Ronnie opens the kitchen door and watches them in the hall. Her daughter is pirouetting in a beautiful silver dress, a little make-up and her hair is up. Her three friends Nat, Ashley and Jenny squeal and nod in approval. The girls are as familiar to her as her own children. Nat and Sarah have been each other’s shadows since they could crawl. Ashley and Jenny are sisters and have been part of the gang since Primary School.
She can’t believe how beautiful and grown up her daughter looks. She looks just like Ronnie did at her age. Her hair’s grown so long recently and almost touches her knees and is black as coal. Her skin is pale like flawless porcelain. She eats as much junk food as her friends but never seems to get spots. Ronnie remembers when she used to be as thin as her.
She turns towards Ronnie, grinning. ‘I love my dress, I love it so much, thank you’.
‘I knew I’d never hear the end of it unless I bought it for you’.
She rushes over to her mother and gives her a big hug. Ronnie’s not prepared for the sudden weight of her body and almost staggers. Sarah jumps up and down on the spot repeating ‘thank you’ over and over covering her face with kisses. In her heels she towers over her mother. Ronnie holds her tight in her arms. She can smell her daughter’s perfume. She doesn’t want to let her go in case she slips away and is lost forever.
‘When’s Dad coming home from work? Will he be here soon?’ Sarah says.
Ronnie shakes her head. ‘He needs to work late sweetheart. He told me to tell you to make sure you have a good time’.
For a brief moment, the light leaves her daughter’s face. In that tiny space of time, Ronnie hates her husband and wishes he was within hitting range. She knows ‘working late’ is Franklyn speech for screwing his secretary or the cleaner or cliché of the month.
His indiscretions are becoming more and more predictable. It’s been years since he cheated with someone even resembling a threat. Ronnie wishes she cared more but she stopped being bothered by his bed-hopping years ago.
It doesn’t matter that he’s let her down, that’s nothing new but she’s furious that he’s let Sarah down on her big night. He could have left his conquest for half an hour to come home and see her off. The hurt leaves Sarah’s eyes and she smiles again. It’s not the first time he’s let her down either.
‘Can you take some pictures of us?’ Sarah says.
‘Just try and stop me. I bought some extra film for the occasion’.
Sarah and her friends spend the next half hour or so posing for various pictures. They hug each other in a big circle and Ronnie gets some group shots. They pull faces and make Ronnie and one another laugh but manage to look serious a couple of times. Ronnie uses up three rolls of film.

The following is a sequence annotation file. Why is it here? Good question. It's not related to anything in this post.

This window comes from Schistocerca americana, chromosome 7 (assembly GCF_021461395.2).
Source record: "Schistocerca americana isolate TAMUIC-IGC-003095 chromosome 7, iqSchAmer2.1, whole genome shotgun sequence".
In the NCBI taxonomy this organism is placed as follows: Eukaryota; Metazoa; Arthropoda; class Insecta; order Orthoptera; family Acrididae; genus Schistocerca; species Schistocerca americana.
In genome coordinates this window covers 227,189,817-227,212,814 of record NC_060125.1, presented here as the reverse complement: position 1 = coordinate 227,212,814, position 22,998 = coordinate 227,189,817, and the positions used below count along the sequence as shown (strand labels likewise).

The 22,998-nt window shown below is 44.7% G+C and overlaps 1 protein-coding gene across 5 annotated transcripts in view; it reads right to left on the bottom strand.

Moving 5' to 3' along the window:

‘What time is it?’ Sarah says.
Ronnie checks her watch. ‘It’s 6pm’.
‘The limo will be here soon. We better get a move on’.
As if summoned by Sarah’s words, Ronnie hears a big vehicle pull up outside and someone blasts a horn. She peers out the kitchen window. There’s a white limo parked in the street.
‘The limo’s here’ Ronnie says.
Sarah gives her one last hug and kisses her cheek. She hugs her daughter tight against her.
‘I want you to have fun tonight’ Ronnie says.
‘I’ll do my best’.
‘I want you home by midnight – no later’.
She rolls her eyes. ‘I promise’.
After five minutes of scrambling, Sarah and her friends hurry to the front door. She glances back one last time, grins and blows her mother a kiss then they’re gone.
The front door bangs shut cutting off their chatter and laughter. She goes to the living room window and watches the four of them pile into the limo. Sarah’s face appears in the back window for a moment and she frantically waves as the limo speeds off.
The house is so silent now she’s gone. Ronnie goes back in the kitchen, gets on her knees and rummages about in the cupboard under the sink. She finds a bottle of wine wedged right at the back in the left corner. It takes several minutes to wrestle the bottle free. There’s a fine layer of dust on the bottle but she’s sure it’ll be fine. She opens the bottle and takes a swig. The wine’s past its best and burns her throat but she forces it down.
She calls Franklyn’s mobile to see if he’s managed to unravel himself from his ‘meeting’. His phone goes straight to voicemail. She thinks about leaving an abusive rant but she’s not drunk enough to embarrass herself that much. She switches the TV on and flicks through the channels until a cartoon appears on screen. She takes another swig of wine.